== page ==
We just got back from our very first campervan road trip, where we spent 6 days exploring Vermont.
We were planning to be in Ecuador for the FI Chautauqua. Sadly, it was canceled because of a national strike and civil unrest. We were bummed to not get to Ecuador. But, we took this opportunity to take a road trip in our newly converted campervan!
We were originally planning to stay in Vermont for three nights and then head to New Hampshire for the last two nights. By day two, we realized we were having too much fun in VT. There was so much more we wanted to see and do.
So, we changed our plans and figured out how to stay for the rest of the week.
Where Did We Stay?
One question we often get asked is, “Where do you stay in your campervan?”
Since we are still fairly new to vanlife, we decided to stick to mostly traditional campsites for the trip. For the first two nights, we stayed at Smuggler’s Notch State Park Campground in Stowe, VT.
Staying here allowed us to explore the beautiful smuggler’s notch area, play disc golf, and visit Moss Glen Falls. As a bonus, we had excellent cellular service at the campground. It’s on our list of potential places we could work in the future.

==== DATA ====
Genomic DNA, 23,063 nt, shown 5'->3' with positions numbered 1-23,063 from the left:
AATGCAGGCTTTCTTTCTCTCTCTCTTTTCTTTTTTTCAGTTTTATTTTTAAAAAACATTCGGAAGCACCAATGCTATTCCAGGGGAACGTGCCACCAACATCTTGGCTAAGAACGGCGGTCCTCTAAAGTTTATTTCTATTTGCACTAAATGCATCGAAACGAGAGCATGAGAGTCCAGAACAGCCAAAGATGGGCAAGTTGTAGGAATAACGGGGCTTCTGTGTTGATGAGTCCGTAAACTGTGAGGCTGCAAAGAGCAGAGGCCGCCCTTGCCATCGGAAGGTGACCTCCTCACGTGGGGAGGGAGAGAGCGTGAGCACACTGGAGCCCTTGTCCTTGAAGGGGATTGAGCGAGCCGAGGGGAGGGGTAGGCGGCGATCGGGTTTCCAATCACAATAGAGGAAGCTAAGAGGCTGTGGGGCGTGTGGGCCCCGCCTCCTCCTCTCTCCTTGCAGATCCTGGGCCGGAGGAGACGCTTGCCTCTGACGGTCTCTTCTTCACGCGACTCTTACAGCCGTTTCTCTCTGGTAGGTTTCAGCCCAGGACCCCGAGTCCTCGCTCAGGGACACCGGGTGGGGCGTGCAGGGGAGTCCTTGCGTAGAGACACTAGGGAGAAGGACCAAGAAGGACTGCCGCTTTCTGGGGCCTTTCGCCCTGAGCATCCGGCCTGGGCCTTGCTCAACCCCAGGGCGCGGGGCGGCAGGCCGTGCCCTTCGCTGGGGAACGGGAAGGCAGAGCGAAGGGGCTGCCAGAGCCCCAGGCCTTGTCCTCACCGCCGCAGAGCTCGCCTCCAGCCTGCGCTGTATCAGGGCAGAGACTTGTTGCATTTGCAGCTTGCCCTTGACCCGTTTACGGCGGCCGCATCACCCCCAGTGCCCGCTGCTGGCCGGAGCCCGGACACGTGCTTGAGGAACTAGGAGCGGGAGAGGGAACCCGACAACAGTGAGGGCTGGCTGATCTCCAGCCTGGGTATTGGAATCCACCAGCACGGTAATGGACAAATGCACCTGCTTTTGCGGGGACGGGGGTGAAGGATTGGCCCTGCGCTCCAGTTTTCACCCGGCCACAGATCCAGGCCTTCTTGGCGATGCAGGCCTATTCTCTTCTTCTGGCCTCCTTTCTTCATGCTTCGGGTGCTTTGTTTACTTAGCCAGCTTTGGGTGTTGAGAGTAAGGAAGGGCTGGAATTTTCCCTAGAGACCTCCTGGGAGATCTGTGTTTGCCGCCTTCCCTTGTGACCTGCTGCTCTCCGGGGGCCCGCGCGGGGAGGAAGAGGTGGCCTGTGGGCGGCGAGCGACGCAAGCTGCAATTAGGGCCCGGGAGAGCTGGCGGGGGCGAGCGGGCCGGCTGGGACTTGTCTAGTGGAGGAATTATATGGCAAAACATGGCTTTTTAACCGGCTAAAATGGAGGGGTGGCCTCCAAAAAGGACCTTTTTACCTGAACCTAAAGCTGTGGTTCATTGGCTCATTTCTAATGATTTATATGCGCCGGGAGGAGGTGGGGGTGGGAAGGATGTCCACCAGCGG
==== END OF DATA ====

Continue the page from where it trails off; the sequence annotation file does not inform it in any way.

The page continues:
For the next two nights, we stayed at Little River State Park in Waterbury, VT. This campground was more centrally located, so it allowed us to explore more of Waterbury, including Ben and Jerry’s Ice Cream Factory, and do some more hiking. Surprisingly, cell service was spotty (even with our signal booster), so working from here in the future would not be an option.
Because we switched gears in the middle of the week, our original campsite wasn’t available for the second night. So, we needed to switch campsites. After checking out of our first spot in the campground, we drove five minutes parked at the Waterbury Reservoir and relaxed in the van with this view for a few hours.
It was a challenge to find a traditional campground with an opening on Friday night, so we decided to look at what Harvest Hosts had to offer in the area.